The majority of teenagers don't consider meeting strangers online a taboo, with six in 10 saying they have met at least one new friend on the Web. Teens are also texting and communicating through online games and social networks more frequently than they are spending time together in person. And of those who meet people online, one-third also followed up with an in-person meeting.
These findings are part of a new in-depth study from the Pew Research Center aimed at understanding how online interactions are shaping the social lives and identities of American teens. Broadly speaking, the research found that the line between the virtual and real worlds has almost completely blurred -- and that kids say they have deep and meaningful relationships
with people online and in person.
"The digital world has taken its place alongside school and friends' houses and extracurriculars as a place where teens go to make and strengthen friendships," said Amanda Lenhart, author of the report "Teens, Technology & Friendships" and an associate director of research at Pew. "Like it or not, this is where our teens talk, plot, laugh and fight with some of the most important people in their lives."
The current generation of digital natives, who hit adolescence just as the iPhone and Facebook took off in popularity, are charting new territory. And while the implications of online social activity among teens is not yet clear, some parents and child development experts warn that the intensity of online interactions is presenting new pressures for youth and their parents.
Researchers note how teens worry about missing out on conversations on social media, focus with increasing intensity on their online appearance, and react to the amplifying effect of social media. One cruel remark, teens who took the Pew survey said, can feel devastating in front of a big audiences and anxiety abounds over pressure to maintain gleaming reputations.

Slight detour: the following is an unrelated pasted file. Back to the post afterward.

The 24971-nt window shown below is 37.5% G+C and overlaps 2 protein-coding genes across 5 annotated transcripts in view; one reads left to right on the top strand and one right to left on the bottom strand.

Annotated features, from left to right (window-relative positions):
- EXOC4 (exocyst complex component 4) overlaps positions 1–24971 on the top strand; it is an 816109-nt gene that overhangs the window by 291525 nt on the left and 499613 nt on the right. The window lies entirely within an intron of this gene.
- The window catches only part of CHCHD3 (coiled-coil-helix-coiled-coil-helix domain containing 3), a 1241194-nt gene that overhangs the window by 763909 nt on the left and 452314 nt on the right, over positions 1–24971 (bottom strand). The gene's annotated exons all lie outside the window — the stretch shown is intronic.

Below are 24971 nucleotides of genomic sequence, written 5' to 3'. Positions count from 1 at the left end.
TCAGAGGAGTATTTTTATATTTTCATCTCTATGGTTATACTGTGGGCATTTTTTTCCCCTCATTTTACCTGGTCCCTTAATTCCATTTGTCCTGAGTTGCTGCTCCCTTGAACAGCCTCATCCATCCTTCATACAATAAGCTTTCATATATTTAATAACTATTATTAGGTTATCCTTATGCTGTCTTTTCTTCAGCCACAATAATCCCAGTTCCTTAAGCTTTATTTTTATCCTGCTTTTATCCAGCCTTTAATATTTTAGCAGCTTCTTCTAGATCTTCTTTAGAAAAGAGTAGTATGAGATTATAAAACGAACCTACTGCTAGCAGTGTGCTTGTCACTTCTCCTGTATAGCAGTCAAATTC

"Young people are very aware that people have highly curated images and that text fights can quickly go out of control and they are trying to sort it all out," said Rosalind Wiseman, author of "Queen Bees and Wannabes" and speaker on youth issues. "But adults have to respect that these are deep relationships that play out online, and we can't dismiss them."
The abundance of technology has fueled the jump in and complexity of online interactions. Three-quarters of teens have a smartphone. A majority have a social media account and play some sort of online game.
According to the survey of 1,060 teens ages 13 to 17, texting remains the most popular form of digital communication. More than half of teens say they text friends every day, and three-quarters do at least every few days. Only 25 percent of teens say they are able to meet with friends in person outside of school hours every day.
Even with their closest friends, teens are spending as much time at each other's homes as they are on social networks or gaming platforms. And those digital spaces are far more popular than hanging out with friends at coffee shops or the mall, the survey shows.
For boys, online gaming has become the center of social activity, with 84 percent of teen males playing video games compared to 59 percent of girls. Boys are more frequently making new friends online with six in 10 saying they've befriended a stranger via games or other apps. For 40 percent of these boys, the first piece of information they share online is their gaming handle.
For Chasion Adams, 17, gaming friends are as valuable as the friends he has made at his D.C. high school and in his neighborhood. When he gets home from school, he powers up his Playstation and for the next few hours he'll play games such as "Call of Duty" against friends from around the world.